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Here I(z) = th3 12 I(y) = ht3 12 J= ht3 3 (4)
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Using Eq. (4), we may write Eq. (3) as ( M)2 or, from Eq. (2), ( M)2 2EG 6M (6L)2 h3
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2EG t (6L)2 h
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1 (th)4 1 (t/h)2
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1 1 [(6M/(h3 )]2
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6M h
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Since we seek to minimize th and maximize h, it may be seen from Eqs. (5) and (6) that the inequality sign may be replaced by the equality sign in those two equations. In Eq. (6), h is the only unspecified quantity. Further, since the square of t/h may be expected to be small compared to unity, we can obtain substantially simpler approximations of reasonable accuracy. As a first step, we have 1 t =1+ 1 (t/h)2 h
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If we retain only the first two terms in the right side of Eq. (7), we have M = (EG)1/2 6M 1+ 3 6L h
6M h3
6M h
If we also neglect the square of t/h in comparison with unity, we obtain h= (6M)2 (EG)1/2 L 3
as a reasonable first approximation. Thus if we take the factor of safety as 1.5, we have, for a steel member with E = 30 Mpsi, G = 12 Mpsi, and = 30 kpsi, h= (36)[(30 106 )(12 106 )]1/2 M 2 (1.5)(30 000) L
= 8.62
M2 L
(10)
This is a reasonable approximation to the optimal height of the beam cross section. It may also be used as a starting point for an iterative solution to the exact expression, Eq. (6). For the purpose of iteration, we rewrite Eq. (6) as h= (6M)2 L 3 EG 1 [(6M)/(h3 )]2
1/2 1/5
(11)
The value of h obtained from Eq. (9) is substituted into the right side of Eq. (11).The resultant value of h thus obtained is then resubstituted into the right side of Eq. (11); the iterative process is continued until the computed value of h coincides with the value substituted into the right side to the desired degree of accuracy. Having determined h, we can determine t from Eq. (2).
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INSTABILITIES IN BEAMS AND COLUMNS 30.18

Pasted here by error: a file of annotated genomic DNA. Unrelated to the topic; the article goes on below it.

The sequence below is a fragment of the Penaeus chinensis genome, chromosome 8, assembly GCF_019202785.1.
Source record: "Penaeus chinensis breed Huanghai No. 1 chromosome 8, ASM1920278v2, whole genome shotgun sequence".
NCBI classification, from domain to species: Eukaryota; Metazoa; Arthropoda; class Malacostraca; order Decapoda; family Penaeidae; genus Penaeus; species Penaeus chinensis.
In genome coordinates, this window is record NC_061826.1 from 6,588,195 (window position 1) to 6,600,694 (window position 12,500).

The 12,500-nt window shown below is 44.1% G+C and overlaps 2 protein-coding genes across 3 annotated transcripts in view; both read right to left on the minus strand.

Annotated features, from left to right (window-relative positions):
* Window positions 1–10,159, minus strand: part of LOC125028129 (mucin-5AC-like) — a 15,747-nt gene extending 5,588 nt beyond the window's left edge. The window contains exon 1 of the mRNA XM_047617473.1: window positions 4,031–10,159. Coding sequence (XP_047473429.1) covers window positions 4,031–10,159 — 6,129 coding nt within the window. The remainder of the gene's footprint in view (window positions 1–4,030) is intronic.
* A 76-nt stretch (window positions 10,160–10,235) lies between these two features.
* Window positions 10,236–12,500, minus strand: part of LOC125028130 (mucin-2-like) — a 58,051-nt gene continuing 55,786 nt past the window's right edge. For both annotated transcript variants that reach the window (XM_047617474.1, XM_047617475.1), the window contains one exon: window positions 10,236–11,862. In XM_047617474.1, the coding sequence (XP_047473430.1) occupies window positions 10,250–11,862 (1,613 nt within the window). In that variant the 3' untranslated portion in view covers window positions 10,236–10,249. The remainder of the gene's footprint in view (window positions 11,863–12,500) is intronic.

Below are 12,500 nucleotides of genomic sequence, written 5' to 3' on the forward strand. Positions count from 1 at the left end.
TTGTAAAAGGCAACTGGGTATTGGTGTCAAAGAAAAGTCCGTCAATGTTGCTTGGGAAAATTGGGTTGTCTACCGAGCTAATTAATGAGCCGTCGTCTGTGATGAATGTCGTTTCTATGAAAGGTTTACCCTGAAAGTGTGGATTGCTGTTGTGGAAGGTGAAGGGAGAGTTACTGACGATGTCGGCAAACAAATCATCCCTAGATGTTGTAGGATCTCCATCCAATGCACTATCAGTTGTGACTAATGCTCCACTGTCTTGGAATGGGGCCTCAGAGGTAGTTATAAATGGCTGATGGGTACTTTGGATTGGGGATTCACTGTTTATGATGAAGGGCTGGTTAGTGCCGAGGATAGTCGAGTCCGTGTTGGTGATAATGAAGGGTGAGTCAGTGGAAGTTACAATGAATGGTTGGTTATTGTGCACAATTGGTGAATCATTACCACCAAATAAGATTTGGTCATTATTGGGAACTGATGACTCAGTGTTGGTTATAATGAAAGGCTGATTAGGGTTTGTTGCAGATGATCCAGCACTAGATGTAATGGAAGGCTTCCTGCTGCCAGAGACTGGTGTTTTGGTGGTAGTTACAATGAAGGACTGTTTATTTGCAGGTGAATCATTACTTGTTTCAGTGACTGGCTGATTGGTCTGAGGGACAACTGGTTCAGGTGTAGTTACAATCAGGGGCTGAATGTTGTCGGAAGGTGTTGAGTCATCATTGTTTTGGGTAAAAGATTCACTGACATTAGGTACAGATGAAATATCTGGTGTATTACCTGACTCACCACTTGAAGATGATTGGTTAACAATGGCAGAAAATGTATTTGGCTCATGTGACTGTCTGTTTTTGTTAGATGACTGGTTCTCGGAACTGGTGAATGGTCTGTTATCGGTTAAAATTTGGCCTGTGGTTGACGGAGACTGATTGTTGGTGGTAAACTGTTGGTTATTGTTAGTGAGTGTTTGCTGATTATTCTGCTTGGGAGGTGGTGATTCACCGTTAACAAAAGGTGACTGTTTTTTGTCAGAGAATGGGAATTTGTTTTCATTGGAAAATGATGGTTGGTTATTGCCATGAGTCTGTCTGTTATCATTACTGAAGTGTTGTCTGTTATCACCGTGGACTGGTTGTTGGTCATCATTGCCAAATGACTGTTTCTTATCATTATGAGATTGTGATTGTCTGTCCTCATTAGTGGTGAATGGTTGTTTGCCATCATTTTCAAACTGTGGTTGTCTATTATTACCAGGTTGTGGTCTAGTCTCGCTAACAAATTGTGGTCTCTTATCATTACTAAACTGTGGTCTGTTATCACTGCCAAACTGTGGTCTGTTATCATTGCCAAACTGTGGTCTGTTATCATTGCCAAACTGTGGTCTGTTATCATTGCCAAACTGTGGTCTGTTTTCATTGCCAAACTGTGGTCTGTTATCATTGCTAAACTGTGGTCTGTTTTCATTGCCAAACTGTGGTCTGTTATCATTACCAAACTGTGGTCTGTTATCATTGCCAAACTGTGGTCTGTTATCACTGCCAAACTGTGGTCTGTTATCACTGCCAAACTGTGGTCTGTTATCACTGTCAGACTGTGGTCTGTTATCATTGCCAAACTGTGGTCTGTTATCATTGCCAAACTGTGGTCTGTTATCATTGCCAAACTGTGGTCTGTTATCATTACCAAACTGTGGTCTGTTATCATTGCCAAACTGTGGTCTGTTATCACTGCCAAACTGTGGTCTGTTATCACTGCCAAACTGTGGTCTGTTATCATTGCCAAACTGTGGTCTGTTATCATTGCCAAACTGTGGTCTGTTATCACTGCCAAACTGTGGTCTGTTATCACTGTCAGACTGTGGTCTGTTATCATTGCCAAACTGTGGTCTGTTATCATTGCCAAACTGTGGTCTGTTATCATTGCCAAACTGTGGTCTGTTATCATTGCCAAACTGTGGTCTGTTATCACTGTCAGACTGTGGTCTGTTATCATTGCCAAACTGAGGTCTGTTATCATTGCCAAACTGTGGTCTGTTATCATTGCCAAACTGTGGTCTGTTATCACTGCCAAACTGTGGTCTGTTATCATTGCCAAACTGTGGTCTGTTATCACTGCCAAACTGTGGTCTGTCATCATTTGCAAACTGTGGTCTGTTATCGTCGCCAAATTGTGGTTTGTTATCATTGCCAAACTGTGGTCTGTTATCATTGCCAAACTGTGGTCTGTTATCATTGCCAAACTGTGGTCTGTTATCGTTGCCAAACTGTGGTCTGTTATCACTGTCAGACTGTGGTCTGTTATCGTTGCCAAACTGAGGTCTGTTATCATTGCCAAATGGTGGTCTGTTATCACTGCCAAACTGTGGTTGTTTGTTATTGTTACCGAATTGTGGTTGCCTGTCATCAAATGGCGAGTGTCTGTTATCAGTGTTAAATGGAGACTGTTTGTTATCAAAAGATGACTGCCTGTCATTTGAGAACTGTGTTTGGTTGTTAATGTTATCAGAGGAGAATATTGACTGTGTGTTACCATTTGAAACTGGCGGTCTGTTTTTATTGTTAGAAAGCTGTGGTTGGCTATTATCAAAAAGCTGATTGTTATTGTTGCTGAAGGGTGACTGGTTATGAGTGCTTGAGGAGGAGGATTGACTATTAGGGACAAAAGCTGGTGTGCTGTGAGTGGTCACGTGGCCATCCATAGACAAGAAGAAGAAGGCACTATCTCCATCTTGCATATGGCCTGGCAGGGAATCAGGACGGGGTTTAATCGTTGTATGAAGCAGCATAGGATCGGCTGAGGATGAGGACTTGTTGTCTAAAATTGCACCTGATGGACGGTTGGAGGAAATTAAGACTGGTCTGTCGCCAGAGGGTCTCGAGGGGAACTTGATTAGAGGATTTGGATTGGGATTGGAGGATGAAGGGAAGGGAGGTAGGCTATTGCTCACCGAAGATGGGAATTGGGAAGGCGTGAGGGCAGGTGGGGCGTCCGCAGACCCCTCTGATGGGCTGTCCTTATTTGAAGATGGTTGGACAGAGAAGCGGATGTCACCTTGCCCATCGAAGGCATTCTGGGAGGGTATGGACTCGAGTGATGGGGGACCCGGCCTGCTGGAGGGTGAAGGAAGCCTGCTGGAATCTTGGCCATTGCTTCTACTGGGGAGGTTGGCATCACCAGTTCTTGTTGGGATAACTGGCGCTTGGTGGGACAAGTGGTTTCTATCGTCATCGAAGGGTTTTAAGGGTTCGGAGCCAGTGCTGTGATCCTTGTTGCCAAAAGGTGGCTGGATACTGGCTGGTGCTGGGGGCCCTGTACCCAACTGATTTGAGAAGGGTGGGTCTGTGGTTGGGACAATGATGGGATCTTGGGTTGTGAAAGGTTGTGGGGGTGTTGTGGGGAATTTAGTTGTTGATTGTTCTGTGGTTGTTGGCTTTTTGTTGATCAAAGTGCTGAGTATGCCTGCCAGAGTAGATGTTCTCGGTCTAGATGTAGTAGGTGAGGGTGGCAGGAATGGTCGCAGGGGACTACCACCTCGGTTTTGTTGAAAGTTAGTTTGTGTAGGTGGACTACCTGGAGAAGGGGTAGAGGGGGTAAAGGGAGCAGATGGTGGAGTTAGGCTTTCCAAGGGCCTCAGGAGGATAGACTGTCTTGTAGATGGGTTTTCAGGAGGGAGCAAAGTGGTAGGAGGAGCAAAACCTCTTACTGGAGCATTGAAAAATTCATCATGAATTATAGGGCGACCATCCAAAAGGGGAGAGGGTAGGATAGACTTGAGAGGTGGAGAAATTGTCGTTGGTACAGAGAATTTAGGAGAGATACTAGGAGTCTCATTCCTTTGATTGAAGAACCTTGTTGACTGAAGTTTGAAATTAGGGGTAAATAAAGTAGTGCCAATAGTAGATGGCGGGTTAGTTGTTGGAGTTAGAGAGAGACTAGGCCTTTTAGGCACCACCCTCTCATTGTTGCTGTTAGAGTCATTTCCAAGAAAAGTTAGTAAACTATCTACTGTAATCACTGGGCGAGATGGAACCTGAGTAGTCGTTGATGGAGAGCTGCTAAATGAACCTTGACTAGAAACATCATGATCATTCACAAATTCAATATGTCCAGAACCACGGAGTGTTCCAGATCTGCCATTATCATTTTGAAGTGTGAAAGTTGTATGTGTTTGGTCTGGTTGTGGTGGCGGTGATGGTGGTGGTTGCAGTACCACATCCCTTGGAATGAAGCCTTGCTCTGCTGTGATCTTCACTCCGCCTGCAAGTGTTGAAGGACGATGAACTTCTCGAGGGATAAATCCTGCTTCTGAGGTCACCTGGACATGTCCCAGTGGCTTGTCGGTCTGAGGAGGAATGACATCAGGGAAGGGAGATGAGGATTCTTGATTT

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REFERENCES
30.1 H. Herman, On the Analysis of Uniform Prismatic Columns, Transactions of the ASME, Journal of Mechanical Design, vol. 103, 1981, pp. 274 276. 30.2 C. R. Mischke, Mathematical Model Building, 2d rev. ed., Iowa State University Press, Ames, 1980. 30.3 American Institute of Steel Construction, LRFD Manual of Steel Construction, 3d ed., AISC, Chicago, 2003.
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Source: STANDARD HANDBOOK OF MACHINE DESIGN
VIBRATION AND CONTROL OF VIBRATION
T. S. Sankar, Ph.D., Eng.
Professor and Chairman Department of Mechanical Engineering Concordia University Montreal, Quebec, Canada
R. B. Bhat, Ph.D.
Associate Professor Department of Mechanical Engineering Concordia University Montreal, Quebec, Canada
31.1 INTRODUCTION / 31.1 31.2 SINGLE-DEGREE-OF-FREEDOM SYSTEMS / 31.1 31.3 SYSTEMS WITH SEVERAL DEGREES OF FREEDOM / 31.19 31.4 VIBRATION ISOLATION / 31.28 REFERENCES / 31.30
31.1 INTRODUCTION
Vibration analysis and control of vibrations are important and integral aspects of every machine design procedure. Establishing an appropriate mathematical model, its analysis, interpretation of the solutions, and incorporation of these results in the design, testing, evaluation, maintenance, and troubleshooting require a sound understanding of the principles of vibration. All the essential materials dealing with various aspects of machine vibrations are presented here in a form suitable for most design applications. Readers are encouraged to consult the references for more details.
31.2 SINGLE-DEGREE-OF-FREEDOM SYSTEMS
31.2.1 Free Vibration A single-degree-of-freedom system is shown in Fig. 31.1. It consists of a mass m constrained by a spring of stiffness k, and a damper with viscous damping coefficient c. The stiffness coefficient k is defined as the spring force per unit deflection. The coef-
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